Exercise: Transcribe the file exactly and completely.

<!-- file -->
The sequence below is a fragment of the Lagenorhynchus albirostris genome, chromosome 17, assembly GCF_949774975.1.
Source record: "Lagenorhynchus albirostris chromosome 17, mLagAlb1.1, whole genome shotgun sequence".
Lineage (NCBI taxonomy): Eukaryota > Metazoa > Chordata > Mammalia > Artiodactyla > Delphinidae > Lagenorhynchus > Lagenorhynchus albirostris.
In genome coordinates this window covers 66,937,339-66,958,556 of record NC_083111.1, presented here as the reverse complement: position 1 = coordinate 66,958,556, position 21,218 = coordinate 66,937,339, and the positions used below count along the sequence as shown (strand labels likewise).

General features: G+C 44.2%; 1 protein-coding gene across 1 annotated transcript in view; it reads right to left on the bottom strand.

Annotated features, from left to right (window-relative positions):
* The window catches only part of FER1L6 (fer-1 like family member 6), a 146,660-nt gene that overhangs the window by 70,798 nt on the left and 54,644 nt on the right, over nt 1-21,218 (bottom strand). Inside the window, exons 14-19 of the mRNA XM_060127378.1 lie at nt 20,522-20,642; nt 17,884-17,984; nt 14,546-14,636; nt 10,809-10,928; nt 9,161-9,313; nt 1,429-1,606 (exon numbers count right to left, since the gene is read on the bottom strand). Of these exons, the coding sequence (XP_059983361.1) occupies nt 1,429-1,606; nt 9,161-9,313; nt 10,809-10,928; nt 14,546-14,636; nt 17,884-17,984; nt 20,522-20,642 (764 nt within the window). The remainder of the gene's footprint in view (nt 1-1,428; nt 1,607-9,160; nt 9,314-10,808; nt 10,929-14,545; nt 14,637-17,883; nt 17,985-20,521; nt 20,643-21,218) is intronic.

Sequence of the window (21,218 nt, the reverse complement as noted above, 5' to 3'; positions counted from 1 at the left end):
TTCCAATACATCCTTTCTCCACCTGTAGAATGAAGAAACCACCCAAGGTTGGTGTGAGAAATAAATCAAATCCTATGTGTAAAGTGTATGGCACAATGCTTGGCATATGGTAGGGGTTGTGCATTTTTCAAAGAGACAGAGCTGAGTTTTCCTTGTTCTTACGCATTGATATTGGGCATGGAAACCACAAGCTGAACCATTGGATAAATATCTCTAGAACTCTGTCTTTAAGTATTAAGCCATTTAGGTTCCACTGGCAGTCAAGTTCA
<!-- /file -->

The sequence below is a fragment of the Lagenorhynchus albirostris genome, chromosome 17, assembly GCF_949774975.1.
Source record: "Lagenorhynchus albirostris chromosome 17, mLagAlb1.1, whole genome shotgun sequence".
Lineage (NCBI taxonomy): Eukaryota > Metazoa > Chordata > Mammalia > Artiodactyla > Delphinidae > Lagenorhynchus > Lagenorhynchus albirostris.
In genome coordinates this window covers 66,937,339-66,958,556 of record NC_083111.1, presented here as the reverse complement: position 1 = coordinate 66,958,556, position 21,218 = coordinate 66,937,339, and the positions used below count along the sequence as shown (strand labels likewise).

General features: G+C 44.2%; 1 protein-coding gene across 1 annotated transcript in view; it reads right to left on the bottom strand.

Annotated features, from left to right (window-relative positions):
* The window catches only part of FER1L6 (fer-1 like family member 6), a 146,660-nt gene that overhangs the window by 70,798 nt on the left and 54,644 nt on the right, over nt 1-21,218 (bottom strand). Inside the window, exons 14-19 of the mRNA XM_060127378.1 lie at nt 20,522-20,642; nt 17,884-17,984; nt 14,546-14,636; nt 10,809-10,928; nt 9,161-9,313; nt 1,429-1,606 (exon numbers count right to left, since the gene is read on the bottom strand). Of these exons, the coding sequence (XP_059983361.1) occupies nt 1,429-1,606; nt 9,161-9,313; nt 10,809-10,928; nt 14,546-14,636; nt 17,884-17,984; nt 20,522-20,642 (764 nt within the window). The remainder of the gene's footprint in view (nt 1-1,428; nt 1,607-9,160; nt 9,314-10,808; nt 10,929-14,545; nt 14,637-17,883; nt 17,985-20,521; nt 20,643-21,218) is intronic.

Sequence of the window (21,218 nt, the reverse complement as noted above, 5' to 3'; positions counted from 1 at the left end):
TTCCAATACATCCTTTCTCCACCTGTAGAATGAAGAAACCACCCAAGGTTGGTGTGAGAAATAAATCAAATCCTATGTGTAAAGTGTATGGCACAATGCTTGGCATATGGTAGGGGTTGTGCATTTTTCAAAGAGACAGAGCTGAGTTTTCCTTGTTCTTACGCATTGATATTGGGCATGGAAACCACAAGCTGAACCATTGGATAAATATCTCTAGAACTCTGTCTTTAAGTATTAAGCCATTTAGGTTCCACTGGCAGTCAAGTTCA